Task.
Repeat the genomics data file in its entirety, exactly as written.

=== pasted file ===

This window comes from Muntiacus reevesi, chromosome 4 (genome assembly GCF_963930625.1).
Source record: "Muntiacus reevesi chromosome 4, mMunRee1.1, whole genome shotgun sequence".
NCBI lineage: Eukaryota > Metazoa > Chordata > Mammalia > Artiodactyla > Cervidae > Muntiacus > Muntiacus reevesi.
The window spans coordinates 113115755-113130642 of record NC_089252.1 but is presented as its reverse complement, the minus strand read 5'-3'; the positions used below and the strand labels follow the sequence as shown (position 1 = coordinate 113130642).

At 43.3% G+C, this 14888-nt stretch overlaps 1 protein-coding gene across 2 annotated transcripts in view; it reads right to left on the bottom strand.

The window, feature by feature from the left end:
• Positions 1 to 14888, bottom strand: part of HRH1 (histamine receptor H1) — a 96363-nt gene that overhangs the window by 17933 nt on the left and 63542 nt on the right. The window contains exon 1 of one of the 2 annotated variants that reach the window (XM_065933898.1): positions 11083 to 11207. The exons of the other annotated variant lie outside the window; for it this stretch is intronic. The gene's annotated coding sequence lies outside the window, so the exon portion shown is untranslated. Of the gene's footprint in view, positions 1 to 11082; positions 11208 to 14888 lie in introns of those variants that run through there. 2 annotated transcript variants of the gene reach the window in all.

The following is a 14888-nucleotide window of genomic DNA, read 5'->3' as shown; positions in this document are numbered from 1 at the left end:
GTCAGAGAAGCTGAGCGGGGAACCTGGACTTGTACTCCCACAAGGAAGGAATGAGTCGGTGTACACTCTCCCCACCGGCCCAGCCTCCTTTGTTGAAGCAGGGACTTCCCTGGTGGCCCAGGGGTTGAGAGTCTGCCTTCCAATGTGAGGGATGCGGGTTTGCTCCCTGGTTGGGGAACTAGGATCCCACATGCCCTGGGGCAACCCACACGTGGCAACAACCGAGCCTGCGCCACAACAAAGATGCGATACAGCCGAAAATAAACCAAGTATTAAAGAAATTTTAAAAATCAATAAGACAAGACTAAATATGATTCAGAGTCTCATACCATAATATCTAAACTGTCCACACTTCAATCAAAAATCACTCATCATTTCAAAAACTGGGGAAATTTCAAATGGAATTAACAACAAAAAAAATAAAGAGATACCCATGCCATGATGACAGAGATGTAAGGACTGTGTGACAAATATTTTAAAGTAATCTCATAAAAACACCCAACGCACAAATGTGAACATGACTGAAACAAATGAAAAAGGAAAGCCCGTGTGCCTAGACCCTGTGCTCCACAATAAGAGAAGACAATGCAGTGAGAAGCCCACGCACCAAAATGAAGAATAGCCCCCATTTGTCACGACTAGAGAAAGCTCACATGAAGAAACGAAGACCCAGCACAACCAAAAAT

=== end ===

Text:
This window comes from Muntiacus reevesi, chromosome 4 (genome assembly GCF_963930625.1).
Source record: "Muntiacus reevesi chromosome 4, mMunRee1.1, whole genome shotgun sequence".
NCBI lineage: Eukaryota > Metazoa > Chordata > Mammalia > Artiodactyla > Cervidae > Muntiacus > Muntiacus reevesi.
The window spans coordinates 113115755-113130642 of record NC_089252.1 but is presented as its reverse complement, the minus strand read 5'-3'; the positions used below and the strand labels follow the sequence as shown (position 1 = coordinate 113130642).

At 43.3% G+C, this 14888-nt stretch overlaps 1 protein-coding gene across 2 annotated transcripts in view; it reads right to left on the bottom strand.

The window, feature by feature from the left end:
• Positions 1 to 14888, bottom strand: part of HRH1 (histamine receptor H1) — a 96363-nt gene that overhangs the window by 17933 nt on the left and 63542 nt on the right. The window contains exon 1 of one of the 2 annotated variants that reach the window (XM_065933898.1): positions 11083 to 11207. The exons of the other annotated variant lie outside the window; for it this stretch is intronic. The gene's annotated coding sequence lies outside the window, so the exon portion shown is untranslated. Of the gene's footprint in view, positions 1 to 11082; positions 11208 to 14888 lie in introns of those variants that run through there. 2 annotated transcript variants of the gene reach the window in all.

The following is a 14888-nucleotide window of genomic DNA, read 5'->3' as shown; positions in this document are numbered from 1 at the left end:
GTCAGAGAAGCTGAGCGGGGAACCTGGACTTGTACTCCCACAAGGAAGGAATGAGTCGGTGTACACTCTCCCCACCGGCCCAGCCTCCTTTGTTGAAGCAGGGACTTCCCTGGTGGCCCAGGGGTTGAGAGTCTGCCTTCCAATGTGAGGGATGCGGGTTTGCTCCCTGGTTGGGGAACTAGGATCCCACATGCCCTGGGGCAACCCACACGTGGCAACAACCGAGCCTGCGCCACAACAAAGATGCGATACAGCCGAAAATAAACCAAGTATTAAAGAAATTTTAAAAATCAATAAGACAAGACTAAATATGATTCAGAGTCTCATACCATAATATCTAAACTGTCCACACTTCAATCAAAAATCACTCATCATTTCAAAAACTGGGGAAATTTCAAATGGAATTAACAACAAAAAAAATAAAGAGATACCCATGCCATGATGACAGAGATGTAAGGACTGTGTGACAAATATTTTAAAGTAATCTCATAAAAACACCCAACGCACAAATGTGAACATGACTGAAACAAATGAAAAAGGAAAGCCCGTGTGCCTAGACCCTGTGCTCCACAATAAGAGAAGACAATGCAGTGAGAAGCCCACGCACCAAAATGAAGAATAGCCCCCATTTGTCACGACTAGAGAAAGCTCACATGAAGAAACGAAGACCCAGCACAACCAAAAAT